Dallas, Texas, United States 
<b>Dallas, Texas, United States</b>
Image: Adobe Stock Nate Hovee #299670784

Dallas is rated Beta + by the Globalization and World Cities Research Network (GaWC) which evaluates and ranks the relationships between world cities in the context of globalisation. Beta level cities are cities that link moderate economic regions to the world economy.

Dallas is ranked #11 by the Global Urban Competitiveness Report (GUCR) which evaluates and ranks world cities in the context of economic competitiveness. Dallas was ranked #94 by the Nomad List which evaluates and ranks remote work hubs by cost, internet, fun and safety. Dallas has a population of over 1,343,573 people. Dallas also forms part of the wider Dallas-Fort Worth-Arlington metropolitan area which has a population of over 7,573,136 people. Dallas is the #72 hipster city in the world, with a hipster score of 4.9517 according to the Hipster Index which evaluates and ranks the major cities of the world according to the number of vegan eateries, coffee shops, tattoo studios, vintage boutiques, and record stores. Dallas is ranked #27 for startups with a score of 15.535.

To set up a UBI Lab for Dallas see: https://www.ubilabnetwork.org Twitter: https://twitter.com/UBILabNetwork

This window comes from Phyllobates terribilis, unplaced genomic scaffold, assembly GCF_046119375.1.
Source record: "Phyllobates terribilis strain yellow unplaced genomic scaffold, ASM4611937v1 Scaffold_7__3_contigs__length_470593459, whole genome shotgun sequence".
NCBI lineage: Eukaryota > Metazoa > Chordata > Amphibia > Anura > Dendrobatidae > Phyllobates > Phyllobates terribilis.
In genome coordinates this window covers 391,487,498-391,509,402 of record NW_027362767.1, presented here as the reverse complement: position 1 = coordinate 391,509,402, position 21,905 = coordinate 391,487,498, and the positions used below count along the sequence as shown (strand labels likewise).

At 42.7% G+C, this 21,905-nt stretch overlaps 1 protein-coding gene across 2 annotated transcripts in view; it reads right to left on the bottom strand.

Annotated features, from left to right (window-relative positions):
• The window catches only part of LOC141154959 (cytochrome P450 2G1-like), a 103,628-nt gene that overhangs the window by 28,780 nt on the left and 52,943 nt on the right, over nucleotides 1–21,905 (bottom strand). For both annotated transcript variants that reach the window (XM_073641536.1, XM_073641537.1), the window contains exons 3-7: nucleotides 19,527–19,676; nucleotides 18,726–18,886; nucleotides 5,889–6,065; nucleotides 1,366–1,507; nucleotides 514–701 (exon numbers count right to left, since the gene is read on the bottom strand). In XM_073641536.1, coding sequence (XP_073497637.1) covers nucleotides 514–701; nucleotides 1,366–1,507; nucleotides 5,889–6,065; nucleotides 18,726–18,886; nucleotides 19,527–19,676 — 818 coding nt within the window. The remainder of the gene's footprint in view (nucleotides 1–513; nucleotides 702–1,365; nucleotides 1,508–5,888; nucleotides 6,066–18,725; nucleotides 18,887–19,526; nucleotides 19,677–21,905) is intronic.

Twin Towns, Sister Cities Dallas has links with:

🇨🇿 Brno, Czech Republic 🇨🇳 Dalian, China 🇫🇷 Dijon, France 🇮🇳 Kolkata, India 🇲🇽 Monterrey, Mexico 🇨🇳 Nanjing, China 🇨🇳 Qingdao, China 🇱🇻 Riga, Latvia 🇷🇺 Saratov, Russia 🇯🇵 Sendai, Japan 🇹🇼 Taipei, Taiwan 🇹🇼 Taoyuan, Taiwan 🇨🇳 Tianjin, China 🇪🇸 València, Spain
Text Atribution: Wikipedia Text under CC-BY-SA license | GaWC | GUCR | Hipster Index | Nomad | StartupBlink

Antipodal to Dallas is: 83.2,-32.767

Locations Near: Dallas -96.8,32.7667

🇺🇸 Irving -96.955,32.824 d: 15.8  

🇺🇸 DeSoto -96.859,32.599 d: 19.4  

🇺🇸 Grand Prairie -96.994,32.742 d: 18.3  

🇺🇸 Mesquite -96.604,32.778 d: 18.4  

🇺🇸 Richardson -96.729,32.955 d: 22  

🇺🇸 Carrollton -96.89,32.961 d: 23.2  

🇺🇸 Garland -96.637,32.914 d: 22.4  

🇺🇸 Arlington -97.079,32.731 d: 26.4  

🇺🇸 Plano -96.695,33.029 d: 30.7  

🇺🇸 Rowlett -96.533,32.9 d: 29  

Antipodal to: Dallas 83.2,-32.767

🇲🇺 Port Mathurin 63.417,-19.683 d: 17571  

🇲🇺 Mahébourg 57.7,-20.407 d: 17142.4  

🇲🇺 Centre de Flacq 57.718,-20.2 d: 17131  

🇲🇺 Curepipe 57.517,-20.317 d: 17120.9  

🇲🇺 Rivière du Rempart 57.633,-20.05 d: 17114.3  

🇲🇺 Goodlands 57.633,-20.033 d: 17113.3  

🇲🇺 Vacoas-Phoenix 57.493,-20.3 d: 17117.8  

🇲🇺 St Pierre 57.517,-20.217 d: 17114.7  

🇲🇺 Quatre Bornes 57.479,-20.266 d: 17114.4  

🇲🇺 Moka 57.496,-20.219 d: 17113